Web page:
Citrix has struggled to position VDI-in-a-Box since it acquired Kaviza in 2010. In a move seen by many as an attempt to protect its flagship product XenDesktop from encroachment by its internal competition, Citrix first marketing VIAB as a pure SMB solution targeted at deployments of no more than 300 desktops. This cap was later raised to 500 and then 3,000 desktops as system integrators pushed back against Citrix, recognizing that VIAB was both capable of meeting most customers needs and a far less daunting proposition to take on (and hence sell) than XenDesktop. at the same time though, Citrix hobbled VIAB by excluding it from resellers sales quotas and failing to offer a a licensing upgrade from it to XenDesktop for customers needing XenDesktop’s greater flexibility (although in practice there appears to have been a tacit understanding that customers would be allowed to upgrade if they asked). Continue reading Citrix VDI-in-a-Box goes mainstream
As Virtual Desktops become standard components of the entire desktop environment there are increasing demands on the end point devices to provide the performance of legacy desktop computers they are replacing. Devices with more memory, faster processors and expandable peripheral device support are quickly replacing the utility devices most associated with thin clients. On Monday February 13, 2012 HP announced the release a new class of thin client devices that are designed to address the end user performance needs and adds security architecture to combat increasing security threats. Continue reading HP Delivers High Performance and Security to Thin Client Line
Reports on IE6’s death are often greatly exaggerated. A number of sites do offer statistics for consumer Internet browser share, but enterprise users are another breed and have a different browser use profile: IE6 is still there alive and well in a large swathe of enterprise desktops. This puts a risk on projects that look to move an organisation beyond Windows XP.
To address this, Browsium have built on their experience in providing a solution to IE6 compatibility to launch Browsium Ion. Browsium have designed Ion to enable IE6 and IE7-dependent web applications to run unmodified in an IE8 or IE9 tab.
The end of life for IE6 is tied to Microsoft XP/Server 2003.. the clock ticks to 2014. Can Ion address the compatibility problems for corporates and still stay on the right side of Redmond? Will Browsium Ion get migration projects shackled by a reliance on IE6 going?
There are three fundamental difficulties facing any hosted desktop solution. They are :
1. What to do with the desktops that can’t be virtualised?
2. What to do with the desktops that can’t be virtualised?
and, most importantly,
3. What to do with the desktops that can’t be virtualised?
Of all the vendors in the hosted desktop space, Citrix has been delivering desktop virtualisation solutions the longest. As such, perhaps they are the most aware that an enterprise desktop strategy isn’t about delivering a single solution. A solution needs to be flexible enough to present a variety of services to a range of devices. This isn’t just about having different client support, but about delivering applications and data either to different environments: secure and insecure, managed and unmanaged, fat and thin.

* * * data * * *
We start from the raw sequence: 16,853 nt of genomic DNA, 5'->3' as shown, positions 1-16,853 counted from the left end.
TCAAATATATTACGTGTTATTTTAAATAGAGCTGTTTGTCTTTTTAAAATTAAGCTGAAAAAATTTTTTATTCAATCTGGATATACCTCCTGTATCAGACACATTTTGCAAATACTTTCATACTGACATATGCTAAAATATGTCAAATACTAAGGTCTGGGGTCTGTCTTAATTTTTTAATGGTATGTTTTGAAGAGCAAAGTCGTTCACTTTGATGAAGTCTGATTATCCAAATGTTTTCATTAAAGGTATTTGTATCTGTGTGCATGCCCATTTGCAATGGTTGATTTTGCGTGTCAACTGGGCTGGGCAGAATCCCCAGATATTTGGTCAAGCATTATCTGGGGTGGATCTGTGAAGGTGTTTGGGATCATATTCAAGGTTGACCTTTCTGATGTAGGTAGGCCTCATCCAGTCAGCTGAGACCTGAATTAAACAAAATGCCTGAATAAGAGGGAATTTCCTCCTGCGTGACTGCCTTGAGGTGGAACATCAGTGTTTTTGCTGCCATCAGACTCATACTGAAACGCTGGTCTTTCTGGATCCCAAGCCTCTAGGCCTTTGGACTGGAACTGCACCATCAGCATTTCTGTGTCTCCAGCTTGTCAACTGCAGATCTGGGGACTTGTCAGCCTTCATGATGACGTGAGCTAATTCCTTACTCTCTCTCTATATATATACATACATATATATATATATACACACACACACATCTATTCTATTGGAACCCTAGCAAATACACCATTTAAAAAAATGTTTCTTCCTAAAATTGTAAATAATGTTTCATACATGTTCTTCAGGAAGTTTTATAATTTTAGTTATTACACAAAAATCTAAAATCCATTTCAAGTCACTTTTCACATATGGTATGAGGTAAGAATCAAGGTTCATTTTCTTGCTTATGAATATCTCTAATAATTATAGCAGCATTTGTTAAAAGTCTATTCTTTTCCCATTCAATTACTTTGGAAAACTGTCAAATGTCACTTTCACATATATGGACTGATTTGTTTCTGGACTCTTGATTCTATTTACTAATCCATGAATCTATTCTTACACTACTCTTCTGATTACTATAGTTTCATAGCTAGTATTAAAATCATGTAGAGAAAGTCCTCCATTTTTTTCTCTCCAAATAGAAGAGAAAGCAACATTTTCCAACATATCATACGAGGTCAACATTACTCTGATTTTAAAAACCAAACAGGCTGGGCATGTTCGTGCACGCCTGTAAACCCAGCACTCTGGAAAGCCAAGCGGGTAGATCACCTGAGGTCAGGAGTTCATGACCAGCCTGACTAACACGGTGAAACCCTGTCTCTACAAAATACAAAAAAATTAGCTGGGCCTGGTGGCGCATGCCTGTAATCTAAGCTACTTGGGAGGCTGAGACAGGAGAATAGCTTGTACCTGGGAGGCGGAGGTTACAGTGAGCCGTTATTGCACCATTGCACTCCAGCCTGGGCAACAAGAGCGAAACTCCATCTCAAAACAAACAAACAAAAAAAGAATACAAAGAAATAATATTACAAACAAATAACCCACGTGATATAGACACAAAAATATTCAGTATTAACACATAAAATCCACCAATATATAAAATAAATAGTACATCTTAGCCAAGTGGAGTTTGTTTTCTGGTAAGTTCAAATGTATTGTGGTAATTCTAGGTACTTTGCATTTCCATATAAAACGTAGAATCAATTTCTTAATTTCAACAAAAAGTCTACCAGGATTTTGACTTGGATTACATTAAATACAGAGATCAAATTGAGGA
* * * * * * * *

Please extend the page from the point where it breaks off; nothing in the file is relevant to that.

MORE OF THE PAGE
Perhaps the most important aspect of Citrix’s product portfolio is its FlexCast model. Other hosted desktop vendors have a similar option. Some do not.
What is FlexCast? Why is it important to customers? Can a hosted desktop vendor survive without having something similar?
At its European Synergy conference in Barcelona last month Citrix announced a major update to the Citrix Labs skunk works project that was previously known as Project GoldenGate. Golden Gate was a technology demonstrator that was designed to show how to a common off the shelf application, in this case Microsoft Outlook, could be reworked as a mobile application. Why is this important? Continue reading Citrix offers no compromise Windows applications on smart phones
I had an interesting discussion with a customer around prioritisation of their services prior to Windows 2003 and Windows XP going end of life in 2014. As we saunter nonchalantly to the start of 2012, what must the focus be next year? You may well be having the same conversations. Let’s be honest, corporate change isn’t as dynamic as we’d like. This has it’s own positives, it’s own negatives.
Back to my customer. There is a business-influential Citrix XenApp estate hosted on Windows 2003. It has a reliable history: and if it ain’t broke…The client has a sizable user-base in central London, this estate is scheduled to be expanded to accommodate more remote working due to the Olympics: which will cause the greatest mass of people in one place that you can get in peace-time.
Granted, there was an understanding that the XenApp environment had a limited shelf-life. Granted, there was an understanding that because this was an external facing service, End of Life (EOL) and the subsequent lack of ability to at least security patch the service could not be tolerated.
So, we have an interesting question. Windows 2003, Windows XP EOL is 2014. For all Citrix XenApp versions other than the most recent 6.5 release, EOL .. End. Of. Life. Continue reading Citrix XenApp 4.x, 5.x and 6.0 EOL is 2013. The End is Coming: Look Busy.